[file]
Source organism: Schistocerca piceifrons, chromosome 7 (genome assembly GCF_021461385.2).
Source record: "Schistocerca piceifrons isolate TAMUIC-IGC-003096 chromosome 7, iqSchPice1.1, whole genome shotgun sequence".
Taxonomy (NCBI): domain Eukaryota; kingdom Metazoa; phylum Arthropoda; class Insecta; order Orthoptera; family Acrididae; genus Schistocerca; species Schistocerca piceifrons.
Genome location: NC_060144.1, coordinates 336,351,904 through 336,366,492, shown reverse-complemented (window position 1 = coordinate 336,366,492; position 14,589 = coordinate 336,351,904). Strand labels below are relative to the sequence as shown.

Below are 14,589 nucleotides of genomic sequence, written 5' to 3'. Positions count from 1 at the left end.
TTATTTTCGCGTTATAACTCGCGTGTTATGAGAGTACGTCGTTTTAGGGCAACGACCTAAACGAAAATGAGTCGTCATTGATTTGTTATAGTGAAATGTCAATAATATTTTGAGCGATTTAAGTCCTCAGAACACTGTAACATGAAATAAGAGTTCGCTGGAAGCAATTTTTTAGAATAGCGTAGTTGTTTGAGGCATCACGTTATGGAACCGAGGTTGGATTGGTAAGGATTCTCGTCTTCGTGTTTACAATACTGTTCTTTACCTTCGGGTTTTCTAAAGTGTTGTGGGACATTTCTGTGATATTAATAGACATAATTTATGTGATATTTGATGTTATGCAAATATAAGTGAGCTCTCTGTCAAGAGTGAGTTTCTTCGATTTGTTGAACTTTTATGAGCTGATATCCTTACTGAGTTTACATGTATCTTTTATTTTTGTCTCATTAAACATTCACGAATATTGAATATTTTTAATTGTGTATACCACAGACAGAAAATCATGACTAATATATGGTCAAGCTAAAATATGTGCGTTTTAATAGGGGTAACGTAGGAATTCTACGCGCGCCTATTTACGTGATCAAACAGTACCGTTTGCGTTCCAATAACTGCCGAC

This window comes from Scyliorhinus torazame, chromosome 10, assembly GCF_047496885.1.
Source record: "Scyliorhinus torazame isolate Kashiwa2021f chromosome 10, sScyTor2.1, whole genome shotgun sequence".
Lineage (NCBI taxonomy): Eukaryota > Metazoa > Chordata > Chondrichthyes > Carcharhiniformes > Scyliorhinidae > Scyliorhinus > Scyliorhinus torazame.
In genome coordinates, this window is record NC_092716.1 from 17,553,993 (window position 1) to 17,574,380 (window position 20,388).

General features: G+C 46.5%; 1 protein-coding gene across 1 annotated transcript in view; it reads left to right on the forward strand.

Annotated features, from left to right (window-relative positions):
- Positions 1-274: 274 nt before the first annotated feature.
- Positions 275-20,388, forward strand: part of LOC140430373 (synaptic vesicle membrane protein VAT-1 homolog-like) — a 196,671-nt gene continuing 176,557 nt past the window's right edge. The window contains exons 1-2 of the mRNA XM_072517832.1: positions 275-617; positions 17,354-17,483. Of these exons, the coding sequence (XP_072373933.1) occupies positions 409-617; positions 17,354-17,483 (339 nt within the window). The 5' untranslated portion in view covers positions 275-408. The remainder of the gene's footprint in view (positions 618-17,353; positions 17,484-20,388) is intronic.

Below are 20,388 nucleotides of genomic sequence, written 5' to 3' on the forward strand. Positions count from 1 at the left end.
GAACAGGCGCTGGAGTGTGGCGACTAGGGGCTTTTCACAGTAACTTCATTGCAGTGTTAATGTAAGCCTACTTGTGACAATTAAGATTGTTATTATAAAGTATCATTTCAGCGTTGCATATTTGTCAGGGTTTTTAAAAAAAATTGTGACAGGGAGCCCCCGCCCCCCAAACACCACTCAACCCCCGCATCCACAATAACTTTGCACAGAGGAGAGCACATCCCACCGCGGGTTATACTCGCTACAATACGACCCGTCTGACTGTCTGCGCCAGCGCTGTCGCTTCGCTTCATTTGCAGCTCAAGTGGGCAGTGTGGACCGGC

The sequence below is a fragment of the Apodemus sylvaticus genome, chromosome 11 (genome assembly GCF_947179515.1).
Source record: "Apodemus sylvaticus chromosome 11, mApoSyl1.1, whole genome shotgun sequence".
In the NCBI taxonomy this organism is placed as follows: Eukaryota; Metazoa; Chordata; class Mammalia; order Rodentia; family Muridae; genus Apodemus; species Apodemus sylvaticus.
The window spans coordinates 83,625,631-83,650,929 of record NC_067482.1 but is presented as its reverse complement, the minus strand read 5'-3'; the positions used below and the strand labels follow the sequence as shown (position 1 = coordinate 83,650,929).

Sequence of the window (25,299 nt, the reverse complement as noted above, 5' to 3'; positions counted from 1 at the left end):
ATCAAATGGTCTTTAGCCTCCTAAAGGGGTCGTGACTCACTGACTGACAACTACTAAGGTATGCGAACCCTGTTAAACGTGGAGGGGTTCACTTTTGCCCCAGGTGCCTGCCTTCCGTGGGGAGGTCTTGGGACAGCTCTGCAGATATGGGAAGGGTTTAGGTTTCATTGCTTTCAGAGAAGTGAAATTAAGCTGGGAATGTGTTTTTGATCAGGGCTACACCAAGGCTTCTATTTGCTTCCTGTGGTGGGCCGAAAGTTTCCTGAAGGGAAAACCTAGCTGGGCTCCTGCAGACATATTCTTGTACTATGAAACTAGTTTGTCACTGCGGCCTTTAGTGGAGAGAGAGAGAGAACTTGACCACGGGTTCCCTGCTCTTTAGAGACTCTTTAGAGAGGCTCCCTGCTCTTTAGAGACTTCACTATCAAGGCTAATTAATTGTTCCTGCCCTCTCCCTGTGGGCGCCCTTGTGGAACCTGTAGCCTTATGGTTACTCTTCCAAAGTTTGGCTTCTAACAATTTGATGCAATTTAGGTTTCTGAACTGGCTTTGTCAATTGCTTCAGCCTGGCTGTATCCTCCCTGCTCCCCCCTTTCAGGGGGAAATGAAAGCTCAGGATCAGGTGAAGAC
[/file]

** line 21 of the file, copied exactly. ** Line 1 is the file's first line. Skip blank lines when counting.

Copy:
Sequence of the window (25,299 nt, the reverse complement as noted above, 5' to 3'; positions counted from 1 at the left end):